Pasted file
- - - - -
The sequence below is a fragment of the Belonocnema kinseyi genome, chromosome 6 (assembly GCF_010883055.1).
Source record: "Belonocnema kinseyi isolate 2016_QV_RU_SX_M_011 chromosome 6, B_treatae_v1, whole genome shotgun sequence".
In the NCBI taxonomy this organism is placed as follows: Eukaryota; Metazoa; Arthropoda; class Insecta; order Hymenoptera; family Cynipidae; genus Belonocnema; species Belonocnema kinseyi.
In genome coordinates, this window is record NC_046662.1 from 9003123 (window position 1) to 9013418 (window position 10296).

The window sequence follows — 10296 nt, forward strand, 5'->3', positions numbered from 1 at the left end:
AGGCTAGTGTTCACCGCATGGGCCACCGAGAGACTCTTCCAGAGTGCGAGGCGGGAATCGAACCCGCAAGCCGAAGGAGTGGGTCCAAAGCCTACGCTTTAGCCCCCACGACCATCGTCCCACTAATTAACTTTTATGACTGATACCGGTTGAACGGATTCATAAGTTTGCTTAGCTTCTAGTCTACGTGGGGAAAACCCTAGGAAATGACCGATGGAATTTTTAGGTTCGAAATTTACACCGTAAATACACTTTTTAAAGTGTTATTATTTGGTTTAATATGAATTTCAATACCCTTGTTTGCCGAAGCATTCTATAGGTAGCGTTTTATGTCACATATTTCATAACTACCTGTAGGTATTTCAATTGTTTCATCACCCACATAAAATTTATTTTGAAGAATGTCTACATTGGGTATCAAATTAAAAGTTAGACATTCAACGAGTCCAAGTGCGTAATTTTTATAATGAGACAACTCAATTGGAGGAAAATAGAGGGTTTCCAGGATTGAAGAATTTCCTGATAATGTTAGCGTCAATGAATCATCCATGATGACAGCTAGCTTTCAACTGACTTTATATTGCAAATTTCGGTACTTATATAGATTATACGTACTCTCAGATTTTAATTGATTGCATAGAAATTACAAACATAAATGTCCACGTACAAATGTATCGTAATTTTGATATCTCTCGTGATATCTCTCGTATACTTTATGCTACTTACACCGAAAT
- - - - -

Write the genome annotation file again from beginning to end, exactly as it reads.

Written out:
The sequence below is a fragment of the Belonocnema kinseyi genome, chromosome 6 (assembly GCF_010883055.1).
Source record: "Belonocnema kinseyi isolate 2016_QV_RU_SX_M_011 chromosome 6, B_treatae_v1, whole genome shotgun sequence".
In the NCBI taxonomy this organism is placed as follows: Eukaryota; Metazoa; Arthropoda; class Insecta; order Hymenoptera; family Cynipidae; genus Belonocnema; species Belonocnema kinseyi.
In genome coordinates, this window is record NC_046662.1 from 9003123 (window position 1) to 9013418 (window position 10296).

The window sequence follows — 10296 nt, forward strand, 5'->3', positions numbered from 1 at the left end:
AGGCTAGTGTTCACCGCATGGGCCACCGAGAGACTCTTCCAGAGTGCGAGGCGGGAATCGAACCCGCAAGCCGAAGGAGTGGGTCCAAAGCCTACGCTTTAGCCCCCACGACCATCGTCCCACTAATTAACTTTTATGACTGATACCGGTTGAACGGATTCATAAGTTTGCTTAGCTTCTAGTCTACGTGGGGAAAACCCTAGGAAATGACCGATGGAATTTTTAGGTTCGAAATTTACACCGTAAATACACTTTTTAAAGTGTTATTATTTGGTTTAATATGAATTTCAATACCCTTGTTTGCCGAAGCATTCTATAGGTAGCGTTTTATGTCACATATTTCATAACTACCTGTAGGTATTTCAATTGTTTCATCACCCACATAAAATTTATTTTGAAGAATGTCTACATTGGGTATCAAATTAAAAGTTAGACATTCAACGAGTCCAAGTGCGTAATTTTTATAATGAGACAACTCAATTGGAGGAAAATAGAGGGTTTCCAGGATTGAAGAATTTCCTGATAATGTTAGCGTCAATGAATCATCCATGATGACAGCTAGCTTTCAACTGACTTTATATTGCAAATTTCGGTACTTATATAGATTATACGTACTCTCAGATTTTAATTGATTGCATAGAAATTACAAACATAAATGTCCACGTACAAATGTATCGTAATTTTGATATCTCTCGTGATATCTCTCGTATACTTTATGCTACTTACACCGAAAT